Adobe has released a feature called Neural Filters in Photoshop, corresponding with the Adobe MAX Conference. It’s one of the more talked-about features. Not all of them are activated yet, with many saying “beta” next to them. They promise to be fascinating. But what else do they promise?

Photoshop’s Neural Filters use artificial intelligence, or AI, to recognize a face and make subsequent tweaks to it.

Turn a head? Alter a gaze? Make someone look older? Younger? Surprised? Angry? Happy? Move some sliders, Adobe sends it up to their machine learning “cloud,” and instantly, you can change someone’s appearance.

Age of post-truth

The cat is already out of the bag. And in fact, this technology has already existed on apps for years already. But when someone as big as Adobe throws down, people pay attention. As someone who is perpetually curious, I am intrigued with this technology myself.

However, in this age of post-truth, I can’t help but think about the potential abuse. We already have deepfakes and altered reality. What happens when everyone has access to this technology?

Fake memes

We have seen fakes such as President Barack Obama appearing to be shaking hands with Iranian President Hassan Rouhani while a caption says “The world is a better place without these guys in power.” Someone had taken a 2011 photo of Obama shaking hands with Indian Prime Minister Manmohan Singh and substituted the latter with Rouhani.

We’ve seen an image of a rather corpulent President Donald Trump golfing. This too is fake. This was created by someone pasting Trump’s face onto the body of golfer John Daly.

Fake memes can tear through social media like wildfire. Even if people reveal that the photo is a fake, and even if people hear that it is a fake, the damage has already been done. And with people often more interested in affirmation than information, causing damage is rather simple to do.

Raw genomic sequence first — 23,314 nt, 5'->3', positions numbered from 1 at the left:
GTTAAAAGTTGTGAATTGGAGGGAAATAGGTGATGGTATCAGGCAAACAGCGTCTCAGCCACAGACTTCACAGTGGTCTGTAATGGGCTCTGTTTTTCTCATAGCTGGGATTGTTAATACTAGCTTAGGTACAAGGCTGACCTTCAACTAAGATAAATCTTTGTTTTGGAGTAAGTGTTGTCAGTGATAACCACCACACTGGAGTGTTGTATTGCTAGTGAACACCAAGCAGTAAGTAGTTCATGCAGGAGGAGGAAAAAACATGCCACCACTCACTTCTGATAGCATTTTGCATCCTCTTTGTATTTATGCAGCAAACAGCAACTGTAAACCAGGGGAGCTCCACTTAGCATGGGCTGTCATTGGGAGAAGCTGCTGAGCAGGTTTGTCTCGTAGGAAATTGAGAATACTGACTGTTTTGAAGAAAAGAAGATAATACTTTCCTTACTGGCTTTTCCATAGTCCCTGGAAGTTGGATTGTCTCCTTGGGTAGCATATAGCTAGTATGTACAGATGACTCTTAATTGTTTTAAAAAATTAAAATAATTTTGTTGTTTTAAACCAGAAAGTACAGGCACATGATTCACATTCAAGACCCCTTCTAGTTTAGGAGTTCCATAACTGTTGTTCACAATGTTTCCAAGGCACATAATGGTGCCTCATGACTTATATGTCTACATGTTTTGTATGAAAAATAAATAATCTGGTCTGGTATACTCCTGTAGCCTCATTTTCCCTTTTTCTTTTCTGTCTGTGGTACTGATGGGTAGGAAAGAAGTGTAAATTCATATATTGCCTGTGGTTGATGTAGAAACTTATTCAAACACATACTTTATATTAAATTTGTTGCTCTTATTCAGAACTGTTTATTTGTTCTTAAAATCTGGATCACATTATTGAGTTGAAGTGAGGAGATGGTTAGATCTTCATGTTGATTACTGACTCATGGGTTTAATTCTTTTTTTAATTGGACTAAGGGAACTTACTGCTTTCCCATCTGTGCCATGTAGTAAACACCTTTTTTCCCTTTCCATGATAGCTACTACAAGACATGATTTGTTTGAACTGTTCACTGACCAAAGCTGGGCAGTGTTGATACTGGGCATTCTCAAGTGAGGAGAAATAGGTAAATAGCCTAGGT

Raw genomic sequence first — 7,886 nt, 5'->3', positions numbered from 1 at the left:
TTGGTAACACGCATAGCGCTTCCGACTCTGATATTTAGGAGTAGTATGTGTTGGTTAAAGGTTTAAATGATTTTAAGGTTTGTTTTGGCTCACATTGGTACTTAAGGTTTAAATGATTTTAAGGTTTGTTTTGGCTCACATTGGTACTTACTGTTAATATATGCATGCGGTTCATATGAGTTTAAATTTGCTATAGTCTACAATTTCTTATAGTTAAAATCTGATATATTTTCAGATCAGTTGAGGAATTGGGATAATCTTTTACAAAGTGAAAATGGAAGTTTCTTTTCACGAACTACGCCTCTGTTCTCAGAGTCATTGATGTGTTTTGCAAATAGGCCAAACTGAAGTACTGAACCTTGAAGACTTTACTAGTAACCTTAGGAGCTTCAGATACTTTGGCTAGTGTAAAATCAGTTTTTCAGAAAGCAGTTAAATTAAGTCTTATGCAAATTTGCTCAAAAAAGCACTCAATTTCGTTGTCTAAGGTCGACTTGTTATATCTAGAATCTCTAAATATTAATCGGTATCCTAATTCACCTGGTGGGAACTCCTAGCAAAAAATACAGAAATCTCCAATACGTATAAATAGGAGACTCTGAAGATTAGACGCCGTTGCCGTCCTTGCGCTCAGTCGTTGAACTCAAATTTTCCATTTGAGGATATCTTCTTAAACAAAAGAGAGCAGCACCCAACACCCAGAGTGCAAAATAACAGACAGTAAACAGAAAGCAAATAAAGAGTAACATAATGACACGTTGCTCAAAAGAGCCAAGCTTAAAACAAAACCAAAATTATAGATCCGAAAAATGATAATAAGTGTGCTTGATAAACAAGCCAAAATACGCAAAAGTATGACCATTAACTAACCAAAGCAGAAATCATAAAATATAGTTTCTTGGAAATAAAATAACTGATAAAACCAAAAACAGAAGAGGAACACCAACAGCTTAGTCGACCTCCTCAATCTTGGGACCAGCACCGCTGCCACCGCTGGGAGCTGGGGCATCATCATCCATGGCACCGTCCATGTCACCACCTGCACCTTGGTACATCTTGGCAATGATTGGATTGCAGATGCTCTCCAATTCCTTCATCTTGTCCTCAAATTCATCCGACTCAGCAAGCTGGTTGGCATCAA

Fakery is about to become even more ubiquitous. Sometimes, just sometimes, just because we can doesn’t mean we should. But no matter, it’s a race, and Adobe isn’t and won’t be the only one to offer these tools to the masses to manipulate and alter at will. And with AI in its infancy, this is only the beginning.

Will anyone believe a photo any more? Do many believe them now? In Adobe’s defense, they’re creating a tool to combat this themselves, with the Content Authenticity Initiative.

However, a picture used to say a thousand words. Now they can say many more, and many not truthful.

How quickly can we alter someone’s face with Photoshop’s Neural Filters?

As I mentioned above, I am perpetually curious and intrigued with technology. I wanted to see how easy it would be to manipulate a photo of myself eating clam chowder in a restaurant in Monterey. I decided from the outset that I would try and do as many changes as possible in the least amount of time.

Above, you can see the results of some simple manipulation. I blurred my skin slightly and then changed my head direction slightly and gave myself a bit more hair. Apparently this meant longer more than thicker.

You can see the results of the manipulation. Total time? Less than a minute. I just simply pulled a few of the sliders around and waited for Adobe’s machine learning to kick in and do the rest.

A glimpse into the future

I thought I would peek into the future and see how I would look in the Adobe universe years from now. Wrinkles, chubbier cheeks, thicker facial hair and longer hair.

When I actually arrive at my future age, how many fake memes will we all have seen? How many people will have seen “deepfakes” that have “confirmed,” informed or altered their viewpoint? Or will we all have collectively thrown our hands in the air, exclaiming, “Oh yeah, whatever … I don’t believe anything. Look, I can create a deepfake video of all the world’s dictators battling with light sabers on iPhone 25 and upload it to Instatikbook in seconds!”